Over at the Guardian, Suzanne Moore has a bit of a moan about Christmas, and the way the “conviviality police” are out in force at this time of year. Well, she has a point, indeed several points, most of which readers of this magazine will share. Why does Christmas have to start in November? Why do some of us make such a fuss over Christmas advertising from large department stores? And why do women have to work so hard over the festive season, when it clearly is not much fun for them?
The answer to all Ms Moore’s complaints, most of which I share, is the restoration of Advent. If we celebrated that properly, then Christmas would be confined to its proper limits, that is, the twelve days between Christmas Eve and Epiphany. Of course, what Ms Moore is complaining about is not the religious feast of the Nativity, but the utterly secular, for most, feast of Yule. There is nothing wrong with secular people celebrating at Christmas if that is what they want to do; they should be left in peace to do so, just as religious people ought to be left in peace by the secular when we wish to celebrate a religious feast. But Suzanne Moore’s polemic reminds us that once a feast loses its religious foundation, it looks in vain for another sort of foundation. Modern Christmas in its current form seems so pointless.
Having a go from another angle, and yet perhaps not so different from some of the concerns that the Guardian traditionally raises, is the Latin Patriarch of Jerusalem, as reported in this magazine. His Beatitude wants us all to have a more spiritual Christmas and has this to say about the stalled Israeli-Palestinian peace process:
“What suffering it is, to once again see our beloved Holy Land caught in the vicious cycle of bloody violence. What pain to see anew hatred prevail over reason and dialogue. The anguish of the people of this land is ours, which we cannot ignore or disregard. Enough! We are tired of this conflict as we see the Holy Land sullied with blood.”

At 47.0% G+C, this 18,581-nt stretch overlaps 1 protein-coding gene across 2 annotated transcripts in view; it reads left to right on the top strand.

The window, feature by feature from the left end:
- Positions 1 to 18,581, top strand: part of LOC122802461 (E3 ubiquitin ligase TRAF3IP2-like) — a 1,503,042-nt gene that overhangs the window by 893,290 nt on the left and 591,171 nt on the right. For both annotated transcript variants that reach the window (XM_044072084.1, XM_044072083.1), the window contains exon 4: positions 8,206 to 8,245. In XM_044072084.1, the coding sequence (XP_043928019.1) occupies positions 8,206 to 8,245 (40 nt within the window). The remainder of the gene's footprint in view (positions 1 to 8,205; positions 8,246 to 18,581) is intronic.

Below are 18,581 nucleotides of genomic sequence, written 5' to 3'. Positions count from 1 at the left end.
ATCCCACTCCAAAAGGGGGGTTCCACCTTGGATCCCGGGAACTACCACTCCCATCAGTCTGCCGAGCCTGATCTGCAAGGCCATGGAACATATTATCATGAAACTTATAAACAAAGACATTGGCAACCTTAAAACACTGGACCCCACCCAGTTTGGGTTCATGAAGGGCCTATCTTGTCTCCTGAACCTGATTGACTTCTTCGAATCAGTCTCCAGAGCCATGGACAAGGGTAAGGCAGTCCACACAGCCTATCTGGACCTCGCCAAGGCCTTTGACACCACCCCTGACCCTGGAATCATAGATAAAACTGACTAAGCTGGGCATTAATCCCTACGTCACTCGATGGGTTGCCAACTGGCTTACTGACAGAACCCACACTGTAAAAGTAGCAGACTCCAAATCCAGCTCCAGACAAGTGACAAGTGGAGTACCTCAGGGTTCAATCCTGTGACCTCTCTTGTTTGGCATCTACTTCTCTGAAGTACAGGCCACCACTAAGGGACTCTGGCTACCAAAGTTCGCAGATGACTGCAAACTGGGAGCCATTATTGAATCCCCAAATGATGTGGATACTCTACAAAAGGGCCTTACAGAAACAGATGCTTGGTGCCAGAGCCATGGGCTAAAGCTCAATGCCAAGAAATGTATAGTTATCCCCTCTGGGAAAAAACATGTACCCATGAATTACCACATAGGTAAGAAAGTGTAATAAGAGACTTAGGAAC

Moreover, the Patriarch points out that wars, such as the one in Syria, which is now poisoning the whole Middle East, don’t just simply happen by accident. They are enabled by, among others, international arms dealers.
“On the one side, some speak of dialogue, justice and peace, while on the other hand promote the sale of arms to the belligerents. We call to conversion these unscrupulous arm dealers, who may be without conscience, to make amends. Great is your responsibility in these devastating tragedies, and you will answer before God for the blood of your brothers.”
It is traditional for the clergy not to name names when making condemnations, but the reference here is unmistakable. Yes, he means, along with others, the British government, which, though talking about peace and supposedly promoting it in Syria, is at the same time selling arms to Saudi Arabia and other states, who are supplying belligerents in Syria. British arms, let us not forget, are also being used in the war in Yemen, and were used to suppress the Shia revolt in Bahrain. At least, so I interpret the Patriarch’s words, but I do not think I am wrong.
The Patriarch wants us all to have a more moderate Christmas celebration than otherwise, given that the Middle East is riven by conflict. Suzanne Moore would probably agree with him. I certainly do. Given that the canticle of the angels sung on Christmas night was “Gloria in excelsis Deo, et in terra pax hominibus bonae voluntatis”, and that we are so far from peace on earth or giving glory to God, it seems only right that our celebrations should be tempered by a thought for those who have so little cause to feel happy.